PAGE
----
Loren Duggan: Well, the House has passed its version Senate over to the Senate, which is doing a couple of things. The committees of jurisdiction are coming up with their own versions, in some cases, looking at provisions that they don’t like in the House’s approach at or they need to tweak for some reason. There’s also this process of because it’s a budget reconciliation bill, it has to comply with the Byrd Rule, named after Robert Byrd, and lends itself to a lot of puns. So a lot of these provisions have been going through a Byrd bath, which is when the Senate parliamentarian works with staff to figure out if the provisions in these bills comply with those rules. So a lot of behind the scenes work is going on there, writing legislative language, checking it through this process, getting it scored by the CBO, Congressional Budget Office and seeing if this is a package they can pull together. The thing hanging over all of this is do they have the 50 votes they need to get onto this bill and then to pass it. Joe Manchin has said many times that he’s not 100% comfortable with this package, may not be comfortable with passing it this year. So I think there’s going to be tough calls in the coming days over whether they can do this before Christmas, which is a goal that Senate Majority Leader Schumer has said that the White House would like to see, or if it’s something that might slip into 2022.

Tom Temin: And with respect to Christmas and the New Year, what is the schedule look like for them?

Loren Duggan: Well, we’re sort of in a gray area here, because a lot of the initial schedules have been leaving even last Friday. That was the House’s case, they are in this week to deal with the debt limit issue and a few other things. But I would say if they can wrap up that limit, they wrap up NDAA, then they will have some calls on does the Senate stay around for some more nominations? Do they have the BUild Back Better reconciliation bill ready to go? We’re watching this very closely. I know a lot of people in town base their own travel plans that the holidays around Congress’s travel plan. So it’s a little bit up in the air, but we may see them here into next week or a couple more weeks. Maybe they’ll take a break between Christmas and New Year. But January 10, is the date that the House has circled in next year for returning. So even if they go away for a couple of weeks, they’ll be back pretty early in the new year at this again.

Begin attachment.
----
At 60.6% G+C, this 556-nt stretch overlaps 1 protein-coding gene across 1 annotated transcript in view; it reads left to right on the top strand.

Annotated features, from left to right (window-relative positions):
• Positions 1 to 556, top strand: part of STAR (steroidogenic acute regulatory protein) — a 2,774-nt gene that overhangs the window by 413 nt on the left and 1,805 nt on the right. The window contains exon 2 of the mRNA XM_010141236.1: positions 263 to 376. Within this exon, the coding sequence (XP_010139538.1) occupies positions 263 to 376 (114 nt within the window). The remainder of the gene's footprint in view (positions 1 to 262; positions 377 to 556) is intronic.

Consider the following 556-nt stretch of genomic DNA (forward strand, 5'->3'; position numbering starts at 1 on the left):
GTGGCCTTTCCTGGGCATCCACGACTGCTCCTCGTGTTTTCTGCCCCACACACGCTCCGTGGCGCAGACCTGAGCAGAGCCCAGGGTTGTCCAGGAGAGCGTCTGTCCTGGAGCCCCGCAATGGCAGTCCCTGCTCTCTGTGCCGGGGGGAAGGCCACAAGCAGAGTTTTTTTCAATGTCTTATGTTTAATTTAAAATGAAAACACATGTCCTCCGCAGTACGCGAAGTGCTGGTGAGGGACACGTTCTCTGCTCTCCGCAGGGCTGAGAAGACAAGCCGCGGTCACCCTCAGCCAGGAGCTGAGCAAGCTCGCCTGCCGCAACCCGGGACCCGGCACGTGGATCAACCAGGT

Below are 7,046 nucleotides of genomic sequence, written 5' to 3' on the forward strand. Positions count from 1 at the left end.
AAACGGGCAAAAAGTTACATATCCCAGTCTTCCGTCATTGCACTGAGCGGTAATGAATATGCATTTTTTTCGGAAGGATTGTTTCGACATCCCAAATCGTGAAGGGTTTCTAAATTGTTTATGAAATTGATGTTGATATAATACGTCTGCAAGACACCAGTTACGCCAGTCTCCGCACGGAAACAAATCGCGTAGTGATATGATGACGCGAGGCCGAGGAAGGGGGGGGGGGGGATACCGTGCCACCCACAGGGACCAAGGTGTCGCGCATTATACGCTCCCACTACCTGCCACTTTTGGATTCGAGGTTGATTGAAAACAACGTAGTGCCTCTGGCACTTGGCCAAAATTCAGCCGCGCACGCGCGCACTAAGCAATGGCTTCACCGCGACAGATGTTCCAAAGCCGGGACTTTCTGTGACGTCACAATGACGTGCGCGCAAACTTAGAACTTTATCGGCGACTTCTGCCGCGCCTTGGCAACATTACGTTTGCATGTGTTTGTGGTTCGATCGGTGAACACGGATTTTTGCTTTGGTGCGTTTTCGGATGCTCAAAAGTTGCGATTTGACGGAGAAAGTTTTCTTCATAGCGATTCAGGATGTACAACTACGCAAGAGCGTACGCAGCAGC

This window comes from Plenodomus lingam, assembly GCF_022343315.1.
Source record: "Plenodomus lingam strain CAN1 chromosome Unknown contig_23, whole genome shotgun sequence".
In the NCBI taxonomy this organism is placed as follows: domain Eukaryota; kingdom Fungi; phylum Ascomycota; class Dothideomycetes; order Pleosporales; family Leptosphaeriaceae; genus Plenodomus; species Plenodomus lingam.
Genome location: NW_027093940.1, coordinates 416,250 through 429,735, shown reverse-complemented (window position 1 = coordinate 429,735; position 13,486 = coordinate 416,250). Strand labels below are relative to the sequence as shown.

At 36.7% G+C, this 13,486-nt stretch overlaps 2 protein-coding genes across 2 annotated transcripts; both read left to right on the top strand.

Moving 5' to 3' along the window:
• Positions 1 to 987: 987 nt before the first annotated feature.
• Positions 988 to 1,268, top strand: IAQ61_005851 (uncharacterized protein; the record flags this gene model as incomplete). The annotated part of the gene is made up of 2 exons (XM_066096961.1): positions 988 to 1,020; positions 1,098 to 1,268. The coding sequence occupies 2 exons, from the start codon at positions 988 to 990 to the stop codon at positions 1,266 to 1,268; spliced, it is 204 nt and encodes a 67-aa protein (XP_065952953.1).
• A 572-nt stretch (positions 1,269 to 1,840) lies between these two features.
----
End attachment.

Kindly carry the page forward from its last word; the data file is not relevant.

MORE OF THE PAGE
Tom Temin: Yes, because they do have the continuing resolution that is still in place. And that’s only till February 18. So it’s not like they’ve got months and months on that front. And we could probably be heading to maybe a full year CR, seems to be the owner of all of this.

Loren Duggan: That’s been an option that some Republicans have wanted lock in the Trump budget for the rest of the fiscal year, locking the writers because that’s the other part some of the policy writers have come into play here. Rosa DeLauro, the House Appropriations Chairwoman and her committee have been sending out letters from different constituencies about the need to get back to the table, negotiate a final package, get full year appropriations done. Not a CR but actual bills that allocate all the money to all the departments and agencies. So there will be pressure to try to get to a deal there. But some of the same things that have hung over this the whole year are going to persist into next year to top line numbers, what policy writers how to allocate funds. So a lot to decide there by February 18, which is kind of the new big date we’re circling for a lot of activity around.

Tom Temin: Loren Dugan is deputy news director of Bloomberg Government. As always, thanks so much.

Loren Duggan: Thank you.